“Coming Home,” 

 Long Wharf Theatre

Jan. 14—Feb. 8

    --Irene Backalenick

First, the good news. South African playwright Athol Fugard has the marvelous ability to bring his characters to life—particularly the blacks of his native country. He reaches into their hearts and minds, sending the word out to his receptive audiences.

And now, as his newest play, “Coming Home,” enjoys its world premiere at Long Wharf Theatre, audiences meet those very characters. The current production is sensitively directed by Long Wharf’s artistic director Gordon Edelstein. It also has an authentic feeling—perhaps because Edelstein and set designer Eugene Lee traveled to Fugard’s home town to research the piece.

But Fugard tends to be wordy, repetitious. And, much as one appreciates his insights into the human condition, the dialogue becomes tedious—very much as it does in real life when a good friend goes on and on with his problems. Nor is it easy to absorb lines delivered with the South African lilt.

The story itself is highly dramatic—or potentially so. It deals with the widespread epidemic of AIDS now attacking the black population. These victims, still poverty-stricken despite the end of Apartheid, do not have easy access to the necessary, expensive drugs.

In Fugard’s tale, a feisty young woman, Veronica Jonkers, once had dreams of a singing career in Cape Town. But life in the city took its toll, and she returns with her small son to her native village—and to the farmhouse bequeathed by her “Oupa” (grandfather). There she meets up with a childhood friend, who has kept the property intact for her. Also appearing, in flashbacks, is Oupa himself, who extols the virtues of planting and nurturing pumpkin seeds. The seeds serve as a metaphor for Veronica’s son, the bright little Mannetjie (who will, one day, we suspect, become a great man—certainly an educated man).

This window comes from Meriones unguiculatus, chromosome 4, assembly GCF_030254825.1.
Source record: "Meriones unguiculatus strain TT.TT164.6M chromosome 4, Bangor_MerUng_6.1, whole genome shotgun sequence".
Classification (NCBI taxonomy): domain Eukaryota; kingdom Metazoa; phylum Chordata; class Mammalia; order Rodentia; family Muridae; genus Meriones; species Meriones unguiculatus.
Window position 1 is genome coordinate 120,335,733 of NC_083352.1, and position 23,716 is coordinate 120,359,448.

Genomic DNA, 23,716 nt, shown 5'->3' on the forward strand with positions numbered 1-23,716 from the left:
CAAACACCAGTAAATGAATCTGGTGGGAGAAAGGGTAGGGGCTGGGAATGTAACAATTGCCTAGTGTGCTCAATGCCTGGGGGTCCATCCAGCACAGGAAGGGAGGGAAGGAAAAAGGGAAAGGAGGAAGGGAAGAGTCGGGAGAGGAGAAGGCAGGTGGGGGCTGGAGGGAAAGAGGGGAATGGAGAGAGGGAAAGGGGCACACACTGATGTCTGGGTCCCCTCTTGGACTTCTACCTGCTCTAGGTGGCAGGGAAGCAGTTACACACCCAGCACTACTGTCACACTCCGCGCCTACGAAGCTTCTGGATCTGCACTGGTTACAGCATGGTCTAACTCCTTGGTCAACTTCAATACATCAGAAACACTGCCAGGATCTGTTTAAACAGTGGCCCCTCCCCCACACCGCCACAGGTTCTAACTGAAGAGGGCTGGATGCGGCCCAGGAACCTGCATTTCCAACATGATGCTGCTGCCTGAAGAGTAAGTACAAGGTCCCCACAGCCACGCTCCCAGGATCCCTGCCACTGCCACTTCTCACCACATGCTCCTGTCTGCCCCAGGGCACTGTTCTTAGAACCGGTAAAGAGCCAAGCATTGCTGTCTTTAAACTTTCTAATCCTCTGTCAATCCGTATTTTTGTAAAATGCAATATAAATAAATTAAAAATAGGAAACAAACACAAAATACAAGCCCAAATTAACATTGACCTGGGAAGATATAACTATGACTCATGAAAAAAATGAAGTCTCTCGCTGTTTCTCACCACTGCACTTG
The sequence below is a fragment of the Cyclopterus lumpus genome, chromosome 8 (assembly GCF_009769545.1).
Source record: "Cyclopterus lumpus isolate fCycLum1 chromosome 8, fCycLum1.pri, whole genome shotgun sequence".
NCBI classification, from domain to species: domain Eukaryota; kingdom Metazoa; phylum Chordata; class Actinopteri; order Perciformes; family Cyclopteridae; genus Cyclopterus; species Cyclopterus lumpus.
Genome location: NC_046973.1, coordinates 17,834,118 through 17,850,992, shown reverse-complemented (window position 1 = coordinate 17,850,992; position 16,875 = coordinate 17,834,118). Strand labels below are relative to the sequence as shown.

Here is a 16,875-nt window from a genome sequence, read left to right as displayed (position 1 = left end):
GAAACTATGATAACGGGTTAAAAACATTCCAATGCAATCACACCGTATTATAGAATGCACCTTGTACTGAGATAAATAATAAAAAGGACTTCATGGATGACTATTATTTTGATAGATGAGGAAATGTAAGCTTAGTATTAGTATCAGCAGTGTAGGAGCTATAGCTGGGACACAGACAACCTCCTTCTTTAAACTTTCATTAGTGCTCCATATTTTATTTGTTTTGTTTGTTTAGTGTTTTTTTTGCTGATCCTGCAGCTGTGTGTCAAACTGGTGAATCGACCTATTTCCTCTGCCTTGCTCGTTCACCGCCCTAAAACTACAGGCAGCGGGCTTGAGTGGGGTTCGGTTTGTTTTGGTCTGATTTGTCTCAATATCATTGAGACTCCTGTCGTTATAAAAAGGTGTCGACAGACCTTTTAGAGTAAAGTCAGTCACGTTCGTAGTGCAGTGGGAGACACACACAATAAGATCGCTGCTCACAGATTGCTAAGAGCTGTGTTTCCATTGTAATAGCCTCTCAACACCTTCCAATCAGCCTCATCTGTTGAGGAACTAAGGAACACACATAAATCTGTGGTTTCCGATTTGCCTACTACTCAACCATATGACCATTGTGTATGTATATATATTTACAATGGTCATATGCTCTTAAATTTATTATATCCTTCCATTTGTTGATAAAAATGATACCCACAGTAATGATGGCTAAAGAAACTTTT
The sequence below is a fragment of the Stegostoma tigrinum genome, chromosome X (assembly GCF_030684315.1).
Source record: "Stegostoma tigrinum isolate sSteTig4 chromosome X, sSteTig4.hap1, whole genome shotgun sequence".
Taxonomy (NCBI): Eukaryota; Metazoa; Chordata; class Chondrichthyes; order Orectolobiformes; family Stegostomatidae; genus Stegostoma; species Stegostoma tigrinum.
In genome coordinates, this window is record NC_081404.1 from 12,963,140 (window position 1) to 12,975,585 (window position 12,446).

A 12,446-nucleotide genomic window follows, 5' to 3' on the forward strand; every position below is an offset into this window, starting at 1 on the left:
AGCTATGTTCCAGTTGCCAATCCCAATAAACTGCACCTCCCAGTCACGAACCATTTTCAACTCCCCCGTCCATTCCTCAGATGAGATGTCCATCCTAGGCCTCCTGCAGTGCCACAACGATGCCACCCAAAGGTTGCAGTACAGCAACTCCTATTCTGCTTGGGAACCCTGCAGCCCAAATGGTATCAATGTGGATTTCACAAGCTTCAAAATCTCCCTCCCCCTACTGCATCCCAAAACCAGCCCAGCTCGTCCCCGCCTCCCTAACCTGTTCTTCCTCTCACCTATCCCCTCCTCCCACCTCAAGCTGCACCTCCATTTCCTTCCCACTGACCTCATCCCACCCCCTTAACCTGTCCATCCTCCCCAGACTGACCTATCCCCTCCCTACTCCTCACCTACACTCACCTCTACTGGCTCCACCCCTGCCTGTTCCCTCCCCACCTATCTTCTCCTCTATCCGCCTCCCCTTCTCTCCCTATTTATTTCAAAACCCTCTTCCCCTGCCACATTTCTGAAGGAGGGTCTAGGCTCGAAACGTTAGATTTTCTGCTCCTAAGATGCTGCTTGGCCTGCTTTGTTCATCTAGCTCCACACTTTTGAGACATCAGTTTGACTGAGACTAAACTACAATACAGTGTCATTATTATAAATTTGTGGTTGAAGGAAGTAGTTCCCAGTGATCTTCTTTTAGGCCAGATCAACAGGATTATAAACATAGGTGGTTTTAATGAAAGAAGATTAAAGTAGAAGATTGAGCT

But the first act is given over endlessly to recreating the friendship, comforting the child, and redecorating the bleak little house (a fine set, courtesy of Eugene Lee). And to reclling the past. There is so much expository monologue (in both acts) that the play often grinds to a halt. We are not giving away the denouement to say that Veronica has AIDS, and, in fact, both she and the play die a slow death in Act II.

Performances, however, are another matter. Roslyn Ruff, as the brave, strong Veronica, gives a performance that sends chills up one’s spine, controlling events right up to the end. Colman Domingo, as Alfred, is also remarkable—changing from an awkward child/man to a responsible adult, deepening his performance moment by moment. Lou Ferguson is solid as Oupa, and both young actors (Nanumba Santos as the younger Mannetjie and Mel Eichler as the older) are endearing. Even if they all tend to rattle on at length, they are to be cherished.

In all, “Coming Home” is a mixed blessing.

This review also appears in the Connecticut Post (probably Jan. 28) and on the web sitenytheaterscene.com.

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